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Enlarge The number of reported webcam blackmail cases has more than doubled in the past year, and at least four suicides in the UK have been connected to this form of sextortion, says the National Crime Agency. The NCA's Anti-Kidnap and Extortion unit has seen 864 cases of financially motivated webcam blackmail so far this year, up from 385 for the whole of 2015. The NCA believes the true number is a lot higher, though, due to significant under-reporting. Most victims (95 percent) were men or boys; men between 21 and 30 represent the largest group, but boys between 11 and 20 were also a "substantial portion." The four sextortion-linked suicides have all been men and boys—and again, that figure could be under-reported. Read 6 remaining paragraphs | Comments

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Tom Atkinson OXFORD, England—I first met Dr. Charles King at his ‘graduation’ from Richard Branson’s Virgin Media Techstars accelerator. The pitch he delivered to a packed audience in London described how ROVR—the company he started in 2012 with co-founder Julian Williams—was addressing a fundamental problem with the much-touted Virtual Reality boom: No matter how fun your content is, if it makes people throw up, it’s probably an experience they can do without. According to King, two-thirds of us experience some degree of discomfort in VR even if we don’t quite “sell the Buick” as he so colorfully puts it. But Simulator Sickness (SS) is no laughing matter. A handful of experts say that exposure to some forms of VR can be as disorientating as getting drunk, and they call for headsets such as the Oculus and HTC Vive to be banned until more research is done on the long-term effects this has on our eyes and brain. Read 30 remaining paragraphs | Comments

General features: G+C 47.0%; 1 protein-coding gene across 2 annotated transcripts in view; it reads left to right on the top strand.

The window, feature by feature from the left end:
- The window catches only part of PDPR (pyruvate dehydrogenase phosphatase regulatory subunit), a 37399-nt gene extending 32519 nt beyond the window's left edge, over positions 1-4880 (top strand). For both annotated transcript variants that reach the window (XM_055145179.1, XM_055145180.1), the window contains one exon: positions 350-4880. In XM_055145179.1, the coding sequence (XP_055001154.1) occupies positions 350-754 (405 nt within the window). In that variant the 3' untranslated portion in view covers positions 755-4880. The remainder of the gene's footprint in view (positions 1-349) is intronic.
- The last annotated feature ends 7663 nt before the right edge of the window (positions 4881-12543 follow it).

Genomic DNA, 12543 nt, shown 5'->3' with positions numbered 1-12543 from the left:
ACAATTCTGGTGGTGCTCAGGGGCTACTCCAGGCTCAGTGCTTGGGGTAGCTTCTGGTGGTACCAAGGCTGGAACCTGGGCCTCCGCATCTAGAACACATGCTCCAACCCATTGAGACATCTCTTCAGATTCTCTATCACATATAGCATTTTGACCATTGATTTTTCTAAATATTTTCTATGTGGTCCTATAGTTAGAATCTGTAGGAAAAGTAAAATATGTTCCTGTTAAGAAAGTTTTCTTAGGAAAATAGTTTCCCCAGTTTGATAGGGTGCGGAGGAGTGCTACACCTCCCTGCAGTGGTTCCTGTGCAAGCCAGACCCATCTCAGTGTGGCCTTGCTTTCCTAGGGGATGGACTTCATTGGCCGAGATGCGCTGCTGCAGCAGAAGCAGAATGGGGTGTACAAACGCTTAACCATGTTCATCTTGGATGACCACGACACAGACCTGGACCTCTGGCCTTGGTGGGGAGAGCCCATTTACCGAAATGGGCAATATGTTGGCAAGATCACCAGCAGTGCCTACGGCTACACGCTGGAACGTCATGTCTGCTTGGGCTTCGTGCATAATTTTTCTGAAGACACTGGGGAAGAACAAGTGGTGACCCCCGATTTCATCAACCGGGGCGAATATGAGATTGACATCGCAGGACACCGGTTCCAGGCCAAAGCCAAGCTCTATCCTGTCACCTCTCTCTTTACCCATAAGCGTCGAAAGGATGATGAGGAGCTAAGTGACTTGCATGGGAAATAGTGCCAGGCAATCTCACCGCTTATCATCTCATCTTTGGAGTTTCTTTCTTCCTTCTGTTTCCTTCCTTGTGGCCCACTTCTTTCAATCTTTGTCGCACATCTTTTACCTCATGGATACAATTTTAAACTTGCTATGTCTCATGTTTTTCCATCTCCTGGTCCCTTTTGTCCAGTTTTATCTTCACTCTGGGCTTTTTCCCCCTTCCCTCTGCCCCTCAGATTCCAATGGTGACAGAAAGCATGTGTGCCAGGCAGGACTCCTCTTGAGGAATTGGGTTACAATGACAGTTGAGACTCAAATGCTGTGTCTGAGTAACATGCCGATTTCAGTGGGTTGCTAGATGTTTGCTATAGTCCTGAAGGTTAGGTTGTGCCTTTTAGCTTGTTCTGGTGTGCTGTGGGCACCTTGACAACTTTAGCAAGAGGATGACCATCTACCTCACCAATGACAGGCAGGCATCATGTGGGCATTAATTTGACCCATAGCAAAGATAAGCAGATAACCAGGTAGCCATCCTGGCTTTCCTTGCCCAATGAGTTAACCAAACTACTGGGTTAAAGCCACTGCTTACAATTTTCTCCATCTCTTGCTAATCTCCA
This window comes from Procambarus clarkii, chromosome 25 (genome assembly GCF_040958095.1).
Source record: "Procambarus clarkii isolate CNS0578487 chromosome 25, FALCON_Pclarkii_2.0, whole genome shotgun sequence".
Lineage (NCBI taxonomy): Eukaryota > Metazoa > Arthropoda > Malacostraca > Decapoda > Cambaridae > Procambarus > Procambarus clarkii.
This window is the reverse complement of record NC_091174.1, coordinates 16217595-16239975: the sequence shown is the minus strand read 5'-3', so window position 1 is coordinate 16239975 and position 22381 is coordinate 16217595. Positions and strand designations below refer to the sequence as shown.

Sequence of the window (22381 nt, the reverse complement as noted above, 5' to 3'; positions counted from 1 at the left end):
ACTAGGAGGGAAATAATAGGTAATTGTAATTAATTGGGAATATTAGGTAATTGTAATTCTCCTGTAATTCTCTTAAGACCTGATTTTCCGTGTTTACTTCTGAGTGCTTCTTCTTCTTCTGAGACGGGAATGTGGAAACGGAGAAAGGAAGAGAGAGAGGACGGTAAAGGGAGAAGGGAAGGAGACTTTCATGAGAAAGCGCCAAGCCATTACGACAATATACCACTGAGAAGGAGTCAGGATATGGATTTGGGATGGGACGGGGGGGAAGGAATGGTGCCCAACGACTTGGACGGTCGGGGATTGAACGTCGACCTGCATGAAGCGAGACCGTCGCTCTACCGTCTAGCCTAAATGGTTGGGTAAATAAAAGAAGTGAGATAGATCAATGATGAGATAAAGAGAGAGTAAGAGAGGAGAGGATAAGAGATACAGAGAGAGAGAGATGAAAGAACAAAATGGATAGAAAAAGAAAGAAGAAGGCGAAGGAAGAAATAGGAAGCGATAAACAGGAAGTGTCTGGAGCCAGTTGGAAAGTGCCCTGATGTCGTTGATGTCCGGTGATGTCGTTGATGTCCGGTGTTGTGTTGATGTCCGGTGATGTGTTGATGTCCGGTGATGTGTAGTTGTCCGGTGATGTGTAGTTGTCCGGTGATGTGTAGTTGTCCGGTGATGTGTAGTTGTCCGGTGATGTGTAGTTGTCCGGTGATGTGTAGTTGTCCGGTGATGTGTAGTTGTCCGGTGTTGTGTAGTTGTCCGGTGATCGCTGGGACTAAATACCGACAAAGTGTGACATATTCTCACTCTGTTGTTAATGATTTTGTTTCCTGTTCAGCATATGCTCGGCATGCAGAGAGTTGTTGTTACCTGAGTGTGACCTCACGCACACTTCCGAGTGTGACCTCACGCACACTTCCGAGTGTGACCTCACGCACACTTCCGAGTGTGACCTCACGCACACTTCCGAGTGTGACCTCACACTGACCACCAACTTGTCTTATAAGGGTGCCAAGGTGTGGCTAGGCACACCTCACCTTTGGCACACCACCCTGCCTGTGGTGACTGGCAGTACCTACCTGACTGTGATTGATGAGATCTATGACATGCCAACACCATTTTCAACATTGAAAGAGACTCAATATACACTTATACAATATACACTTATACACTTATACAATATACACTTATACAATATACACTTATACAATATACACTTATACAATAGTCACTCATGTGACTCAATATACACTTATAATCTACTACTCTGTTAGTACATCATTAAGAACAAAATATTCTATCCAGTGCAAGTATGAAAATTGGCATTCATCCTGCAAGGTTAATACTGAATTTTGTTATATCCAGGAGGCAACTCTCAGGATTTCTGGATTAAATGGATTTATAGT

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Enlarge There's a zero-day exploit in the wild that's being used to execute malicious code on the computers of people using Tor and possibly other users of the Firefox browser, officials of the anonymity service confirmed Tuesday. Word of the previously unknown Firefox vulnerability first surfaced in this post on the official Tor website. It included several hundred lines of JavaScript and an introduction that warned: "This is an [sic] JavaScript exploit actively used against TorBrowser NOW." Tor cofounder Roger Dingledine quickly confirmed the previously unknown vulnerability and said engineers from Mozilla were in the process of developing a patch. According to security researchers who analyzed the code, it exploits a memory corruption vulnerability that allows malicious code to be executed on computers running Windows. The malicious payload it delivers, according to an independent researcher who goes by the Twitter handle @TheWack0lian, is almost identical to one that was used in 2013 to deanonymize people visiting a Tor-shielded child pornography site. The FBI ultimately acknowledged responsibility for the exploit, which was embedded in Web pages served by a service known as Freedom Hosting. Read 5 remaining paragraphs | Comments